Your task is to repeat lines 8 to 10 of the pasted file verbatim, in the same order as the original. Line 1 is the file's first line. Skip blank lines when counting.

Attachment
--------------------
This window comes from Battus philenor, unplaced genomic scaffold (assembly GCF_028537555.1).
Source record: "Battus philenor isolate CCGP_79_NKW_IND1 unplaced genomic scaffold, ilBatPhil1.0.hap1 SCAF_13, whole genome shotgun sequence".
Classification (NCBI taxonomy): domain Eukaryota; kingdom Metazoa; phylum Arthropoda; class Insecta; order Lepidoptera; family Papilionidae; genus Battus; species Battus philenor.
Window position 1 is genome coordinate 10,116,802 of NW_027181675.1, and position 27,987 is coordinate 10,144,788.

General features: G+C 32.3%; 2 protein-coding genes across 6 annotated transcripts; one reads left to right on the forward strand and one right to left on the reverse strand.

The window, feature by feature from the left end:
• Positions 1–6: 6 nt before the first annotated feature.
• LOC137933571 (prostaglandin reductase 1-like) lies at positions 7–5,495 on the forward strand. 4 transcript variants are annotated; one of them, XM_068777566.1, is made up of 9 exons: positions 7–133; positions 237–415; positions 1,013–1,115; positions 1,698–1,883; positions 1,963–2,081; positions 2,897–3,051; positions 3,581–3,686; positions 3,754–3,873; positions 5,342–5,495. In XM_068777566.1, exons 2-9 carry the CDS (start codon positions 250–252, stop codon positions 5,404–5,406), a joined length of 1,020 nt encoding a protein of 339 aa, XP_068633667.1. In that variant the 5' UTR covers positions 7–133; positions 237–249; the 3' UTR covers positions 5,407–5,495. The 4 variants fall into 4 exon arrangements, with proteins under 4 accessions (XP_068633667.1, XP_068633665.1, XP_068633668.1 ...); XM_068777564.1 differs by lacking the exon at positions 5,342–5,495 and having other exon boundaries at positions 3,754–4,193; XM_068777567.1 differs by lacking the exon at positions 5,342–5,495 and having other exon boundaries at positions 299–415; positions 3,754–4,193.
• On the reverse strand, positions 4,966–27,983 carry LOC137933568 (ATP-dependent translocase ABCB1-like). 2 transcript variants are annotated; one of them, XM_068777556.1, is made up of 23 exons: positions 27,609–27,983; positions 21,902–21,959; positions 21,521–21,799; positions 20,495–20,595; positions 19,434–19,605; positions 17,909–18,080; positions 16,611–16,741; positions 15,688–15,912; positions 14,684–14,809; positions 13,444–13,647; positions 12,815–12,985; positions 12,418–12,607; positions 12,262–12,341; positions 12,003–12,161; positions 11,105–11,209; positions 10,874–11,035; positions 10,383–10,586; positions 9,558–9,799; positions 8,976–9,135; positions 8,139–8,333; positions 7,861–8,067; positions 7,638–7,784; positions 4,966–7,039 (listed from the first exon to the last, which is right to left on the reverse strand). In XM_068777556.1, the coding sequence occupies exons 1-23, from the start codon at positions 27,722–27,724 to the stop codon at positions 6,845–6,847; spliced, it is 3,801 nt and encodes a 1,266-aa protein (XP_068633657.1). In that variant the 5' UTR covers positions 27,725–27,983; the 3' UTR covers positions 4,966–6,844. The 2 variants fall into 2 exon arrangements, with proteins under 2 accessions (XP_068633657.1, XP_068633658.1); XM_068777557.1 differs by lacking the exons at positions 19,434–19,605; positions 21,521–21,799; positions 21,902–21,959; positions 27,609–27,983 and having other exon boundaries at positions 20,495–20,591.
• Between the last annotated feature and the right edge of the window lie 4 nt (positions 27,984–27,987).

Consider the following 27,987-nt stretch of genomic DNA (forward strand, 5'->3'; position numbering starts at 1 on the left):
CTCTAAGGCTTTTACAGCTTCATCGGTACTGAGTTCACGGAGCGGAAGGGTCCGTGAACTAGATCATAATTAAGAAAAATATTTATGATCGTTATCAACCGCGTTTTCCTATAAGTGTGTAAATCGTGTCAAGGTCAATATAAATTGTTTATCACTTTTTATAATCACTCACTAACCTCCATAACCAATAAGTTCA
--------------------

• LOC137933571 (prostaglandin reductase 1-like) lies at positions 7–5,495 on the forward strand. 4 transcript variants are annotated; one of them, XM_068777566.1, is made up of 9 exons: positions 7–133; positions 237–415; positions 1,013–1,115; positions 1,698–1,883; positions 1,963–2,081; positions 2,897–3,051; positions 3,581–3,686; positions 3,754–3,873; positions 5,342–5,495. In XM_068777566.1, exons 2-9 carry the CDS (start codon positions 250–252, stop codon positions 5,404–5,406), a joined length of 1,020 nt encoding a protein of 339 aa, XP_068633667.1. In that variant the 5' UTR covers positions 7–133; positions 237–249; the 3' UTR covers positions 5,407–5,495. The 4 variants fall into 4 exon arrangements, with proteins under 4 accessions (XP_068633667.1, XP_068633665.1, XP_068633668.1 ...); XM_068777564.1 differs by lacking the exon at positions 5,342–5,495 and having other exon boundaries at positions 3,754–4,193; XM_068777567.1 differs by lacking the exon at positions 5,342–5,495 and having other exon boundaries at positions 299–415; positions 3,754–4,193.
• On the reverse strand, positions 4,966–27,983 carry LOC137933568 (ATP-dependent translocase ABCB1-like). 2 transcript variants are annotated; one of them, XM_068777556.1, is made up of 23 exons: positions 27,609–27,983; positions 21,902–21,959; positions 21,521–21,799; positions 20,495–20,595; positions 19,434–19,605; positions 17,909–18,080; positions 16,611–16,741; positions 15,688–15,912; positions 14,684–14,809; positions 13,444–13,647; positions 12,815–12,985; positions 12,418–12,607; positions 12,262–12,341; positions 12,003–12,161; positions 11,105–11,209; positions 10,874–11,035; positions 10,383–10,586; positions 9,558–9,799; positions 8,976–9,135; positions 8,139–8,333; positions 7,861–8,067; positions 7,638–7,784; positions 4,966–7,039 (listed from the first exon to the last, which is right to left on the reverse strand). In XM_068777556.1, the coding sequence occupies exons 1-23, from the start codon at positions 27,722–27,724 to the stop codon at positions 6,845–6,847; spliced, it is 3,801 nt and encodes a 1,266-aa protein (XP_068633657.1). In that variant the 5' UTR covers positions 27,725–27,983; the 3' UTR covers positions 4,966–6,844. The 2 variants fall into 2 exon arrangements, with proteins under 2 accessions (XP_068633657.1, XP_068633658.1); XM_068777557.1 differs by lacking the exons at positions 19,434–19,605; positions 21,521–21,799; positions 21,902–21,959; positions 27,609–27,983 and having other exon boundaries at positions 20,495–20,591.
• Between the last annotated feature and the right edge of the window lie 4 nt (positions 27,984–27,987).